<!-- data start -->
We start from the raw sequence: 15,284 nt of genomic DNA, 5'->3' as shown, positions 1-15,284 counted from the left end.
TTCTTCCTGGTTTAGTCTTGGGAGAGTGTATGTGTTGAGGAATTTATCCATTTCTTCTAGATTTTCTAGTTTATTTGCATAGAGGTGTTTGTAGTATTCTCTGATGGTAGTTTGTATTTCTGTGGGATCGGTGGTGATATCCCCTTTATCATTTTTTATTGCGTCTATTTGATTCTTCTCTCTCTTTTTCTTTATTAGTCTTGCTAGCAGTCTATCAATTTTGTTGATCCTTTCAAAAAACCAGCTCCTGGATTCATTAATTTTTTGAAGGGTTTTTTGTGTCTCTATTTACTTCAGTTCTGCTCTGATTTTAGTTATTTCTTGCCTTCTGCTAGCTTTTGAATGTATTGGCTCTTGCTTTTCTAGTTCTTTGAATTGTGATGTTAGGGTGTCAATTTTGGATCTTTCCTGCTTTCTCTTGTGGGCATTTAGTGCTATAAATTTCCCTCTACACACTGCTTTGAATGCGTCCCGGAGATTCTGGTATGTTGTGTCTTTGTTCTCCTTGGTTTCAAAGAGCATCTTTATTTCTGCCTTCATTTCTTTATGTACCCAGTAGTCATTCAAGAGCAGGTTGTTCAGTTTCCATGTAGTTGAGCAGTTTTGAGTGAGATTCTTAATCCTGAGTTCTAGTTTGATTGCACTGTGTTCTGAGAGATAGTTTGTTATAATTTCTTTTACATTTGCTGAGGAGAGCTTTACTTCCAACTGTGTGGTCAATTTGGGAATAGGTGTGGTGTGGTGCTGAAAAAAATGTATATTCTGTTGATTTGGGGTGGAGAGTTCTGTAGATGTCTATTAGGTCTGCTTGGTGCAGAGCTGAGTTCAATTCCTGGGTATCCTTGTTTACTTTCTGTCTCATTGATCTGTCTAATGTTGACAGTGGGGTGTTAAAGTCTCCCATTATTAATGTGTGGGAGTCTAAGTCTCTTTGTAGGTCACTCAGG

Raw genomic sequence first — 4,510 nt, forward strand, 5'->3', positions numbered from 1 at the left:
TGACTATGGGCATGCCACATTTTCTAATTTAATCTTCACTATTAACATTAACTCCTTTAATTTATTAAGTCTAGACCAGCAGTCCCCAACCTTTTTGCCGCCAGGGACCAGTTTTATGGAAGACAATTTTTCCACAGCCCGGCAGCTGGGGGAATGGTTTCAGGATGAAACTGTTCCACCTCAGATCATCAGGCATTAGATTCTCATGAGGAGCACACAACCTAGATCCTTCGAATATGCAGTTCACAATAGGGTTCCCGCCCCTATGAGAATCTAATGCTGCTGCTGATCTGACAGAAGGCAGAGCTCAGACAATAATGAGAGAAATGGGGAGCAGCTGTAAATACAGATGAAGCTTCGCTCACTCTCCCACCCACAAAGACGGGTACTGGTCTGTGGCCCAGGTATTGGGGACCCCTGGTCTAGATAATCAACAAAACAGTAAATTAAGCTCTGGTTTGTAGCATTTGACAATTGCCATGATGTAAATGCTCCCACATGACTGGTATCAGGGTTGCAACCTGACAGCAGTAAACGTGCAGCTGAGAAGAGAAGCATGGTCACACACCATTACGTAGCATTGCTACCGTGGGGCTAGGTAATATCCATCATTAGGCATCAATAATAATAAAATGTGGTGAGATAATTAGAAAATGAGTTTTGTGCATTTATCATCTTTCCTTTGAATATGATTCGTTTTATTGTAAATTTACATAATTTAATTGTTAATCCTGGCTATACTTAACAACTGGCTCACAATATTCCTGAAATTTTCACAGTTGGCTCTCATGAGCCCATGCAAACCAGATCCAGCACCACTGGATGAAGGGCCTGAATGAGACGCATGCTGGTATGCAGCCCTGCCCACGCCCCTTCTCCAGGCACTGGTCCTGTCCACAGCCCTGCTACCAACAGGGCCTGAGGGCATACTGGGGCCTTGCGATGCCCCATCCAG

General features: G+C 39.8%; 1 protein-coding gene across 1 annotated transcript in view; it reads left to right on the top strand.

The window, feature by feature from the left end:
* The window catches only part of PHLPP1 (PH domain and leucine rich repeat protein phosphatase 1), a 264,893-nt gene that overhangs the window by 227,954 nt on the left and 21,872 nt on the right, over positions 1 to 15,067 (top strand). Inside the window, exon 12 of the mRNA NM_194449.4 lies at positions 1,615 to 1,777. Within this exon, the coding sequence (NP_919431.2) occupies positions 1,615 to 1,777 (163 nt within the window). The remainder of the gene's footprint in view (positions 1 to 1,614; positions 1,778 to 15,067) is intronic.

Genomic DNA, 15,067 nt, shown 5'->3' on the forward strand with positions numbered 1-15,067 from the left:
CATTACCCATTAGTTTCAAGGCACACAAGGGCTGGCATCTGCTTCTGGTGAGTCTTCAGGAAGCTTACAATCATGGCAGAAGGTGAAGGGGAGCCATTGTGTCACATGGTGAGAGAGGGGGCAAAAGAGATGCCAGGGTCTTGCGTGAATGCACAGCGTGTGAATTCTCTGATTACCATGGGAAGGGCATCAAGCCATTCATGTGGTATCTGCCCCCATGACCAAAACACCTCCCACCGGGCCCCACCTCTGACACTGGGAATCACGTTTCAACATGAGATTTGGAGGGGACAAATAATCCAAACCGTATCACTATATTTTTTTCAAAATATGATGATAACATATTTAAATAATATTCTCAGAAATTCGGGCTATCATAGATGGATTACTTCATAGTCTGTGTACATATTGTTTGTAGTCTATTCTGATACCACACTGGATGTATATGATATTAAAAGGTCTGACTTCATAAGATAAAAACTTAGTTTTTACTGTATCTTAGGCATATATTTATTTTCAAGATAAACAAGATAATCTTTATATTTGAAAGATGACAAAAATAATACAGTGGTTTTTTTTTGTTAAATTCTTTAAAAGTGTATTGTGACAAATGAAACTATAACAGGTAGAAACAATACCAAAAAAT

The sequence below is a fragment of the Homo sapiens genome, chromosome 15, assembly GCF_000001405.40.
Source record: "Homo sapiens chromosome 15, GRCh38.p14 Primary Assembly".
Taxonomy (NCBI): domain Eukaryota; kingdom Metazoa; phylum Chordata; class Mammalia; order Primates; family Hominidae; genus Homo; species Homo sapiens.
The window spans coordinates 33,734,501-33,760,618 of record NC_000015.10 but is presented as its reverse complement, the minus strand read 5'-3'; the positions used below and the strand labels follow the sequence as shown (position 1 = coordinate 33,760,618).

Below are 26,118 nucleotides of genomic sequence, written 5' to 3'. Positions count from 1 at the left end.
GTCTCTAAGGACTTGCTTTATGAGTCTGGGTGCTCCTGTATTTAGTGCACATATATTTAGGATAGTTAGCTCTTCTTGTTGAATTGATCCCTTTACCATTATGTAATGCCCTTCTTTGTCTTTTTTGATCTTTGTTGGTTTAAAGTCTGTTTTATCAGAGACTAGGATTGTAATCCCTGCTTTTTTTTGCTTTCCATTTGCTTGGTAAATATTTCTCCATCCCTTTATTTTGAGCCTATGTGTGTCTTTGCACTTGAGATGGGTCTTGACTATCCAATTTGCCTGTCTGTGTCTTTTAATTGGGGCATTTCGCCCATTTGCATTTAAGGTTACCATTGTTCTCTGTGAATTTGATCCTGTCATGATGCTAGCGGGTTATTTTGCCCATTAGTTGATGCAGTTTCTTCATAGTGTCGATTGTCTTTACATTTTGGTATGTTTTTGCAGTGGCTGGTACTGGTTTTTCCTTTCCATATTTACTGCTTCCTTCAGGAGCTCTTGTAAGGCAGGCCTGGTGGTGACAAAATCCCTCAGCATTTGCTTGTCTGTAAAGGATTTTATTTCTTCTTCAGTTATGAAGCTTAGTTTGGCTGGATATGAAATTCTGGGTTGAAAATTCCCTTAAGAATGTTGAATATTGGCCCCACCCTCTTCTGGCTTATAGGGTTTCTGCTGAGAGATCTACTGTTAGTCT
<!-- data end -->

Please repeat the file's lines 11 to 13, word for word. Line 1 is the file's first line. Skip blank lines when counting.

Source record: "Homo sapiens chromosome 15, GRCh38.p14 Primary Assembly".
Taxonomy (NCBI): domain Eukaryota; kingdom Metazoa; phylum Chordata; class Mammalia; order Primates; family Hominidae; genus Homo; species Homo sapiens.
The window spans coordinates 33,734,501-33,760,618 of record NC_000015.10 but is presented as its reverse complement, the minus strand read 5'-3'; the positions used below and the strand labels follow the sequence as shown (position 1 = coordinate 33,760,618).